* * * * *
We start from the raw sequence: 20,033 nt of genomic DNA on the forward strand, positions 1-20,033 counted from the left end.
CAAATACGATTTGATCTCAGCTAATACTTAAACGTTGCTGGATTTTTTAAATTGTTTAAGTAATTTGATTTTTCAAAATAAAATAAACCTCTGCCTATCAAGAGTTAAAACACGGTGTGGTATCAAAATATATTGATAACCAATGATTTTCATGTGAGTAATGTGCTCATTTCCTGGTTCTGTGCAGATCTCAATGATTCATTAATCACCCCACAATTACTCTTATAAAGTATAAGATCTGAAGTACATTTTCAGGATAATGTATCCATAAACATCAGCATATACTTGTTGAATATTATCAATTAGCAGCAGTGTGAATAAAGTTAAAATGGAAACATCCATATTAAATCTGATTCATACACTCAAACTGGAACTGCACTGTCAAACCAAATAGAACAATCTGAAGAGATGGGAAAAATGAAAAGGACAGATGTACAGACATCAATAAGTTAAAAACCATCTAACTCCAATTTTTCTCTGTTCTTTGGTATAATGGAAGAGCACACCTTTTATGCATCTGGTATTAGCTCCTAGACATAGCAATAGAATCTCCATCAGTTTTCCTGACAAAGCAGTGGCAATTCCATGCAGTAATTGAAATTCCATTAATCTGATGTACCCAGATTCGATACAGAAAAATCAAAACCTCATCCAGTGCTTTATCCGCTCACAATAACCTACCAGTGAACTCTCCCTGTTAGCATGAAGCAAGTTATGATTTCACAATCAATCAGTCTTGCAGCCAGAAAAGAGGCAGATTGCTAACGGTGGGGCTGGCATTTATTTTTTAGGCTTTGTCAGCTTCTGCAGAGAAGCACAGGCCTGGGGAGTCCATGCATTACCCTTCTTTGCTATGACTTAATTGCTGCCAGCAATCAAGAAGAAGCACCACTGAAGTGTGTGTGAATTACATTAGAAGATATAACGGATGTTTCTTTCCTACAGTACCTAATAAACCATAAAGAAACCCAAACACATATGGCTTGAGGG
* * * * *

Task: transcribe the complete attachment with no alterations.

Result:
We start from the raw sequence: 20,033 nt of genomic DNA on the forward strand, positions 1-20,033 counted from the left end.
CAAATACGATTTGATCTCAGCTAATACTTAAACGTTGCTGGATTTTTTAAATTGTTTAAGTAATTTGATTTTTCAAAATAAAATAAACCTCTGCCTATCAAGAGTTAAAACACGGTGTGGTATCAAAATATATTGATAACCAATGATTTTCATGTGAGTAATGTGCTCATTTCCTGGTTCTGTGCAGATCTCAATGATTCATTAATCACCCCACAATTACTCTTATAAAGTATAAGATCTGAAGTACATTTTCAGGATAATGTATCCATAAACATCAGCATATACTTGTTGAATATTATCAATTAGCAGCAGTGTGAATAAAGTTAAAATGGAAACATCCATATTAAATCTGATTCATACACTCAAACTGGAACTGCACTGTCAAACCAAATAGAACAATCTGAAGAGATGGGAAAAATGAAAAGGACAGATGTACAGACATCAATAAGTTAAAAACCATCTAACTCCAATTTTTCTCTGTTCTTTGGTATAATGGAAGAGCACACCTTTTATGCATCTGGTATTAGCTCCTAGACATAGCAATAGAATCTCCATCAGTTTTCCTGACAAAGCAGTGGCAATTCCATGCAGTAATTGAAATTCCATTAATCTGATGTACCCAGATTCGATACAGAAAAATCAAAACCTCATCCAGTGCTTTATCCGCTCACAATAACCTACCAGTGAACTCTCCCTGTTAGCATGAAGCAAGTTATGATTTCACAATCAATCAGTCTTGCAGCCAGAAAAGAGGCAGATTGCTAACGGTGGGGCTGGCATTTATTTTTTAGGCTTTGTCAGCTTCTGCAGAGAAGCACAGGCCTGGGGAGTCCATGCATTACCCTTCTTTGCTATGACTTAATTGCTGCCAGCAATCAAGAAGAAGCACCACTGAAGTGTGTGTGAATTACATTAGAAGATATAACGGATGTTTCTTTCCTACAGTACCTAATAAACCATAAAGAAACCCAAACACATATGGCTTGAGGG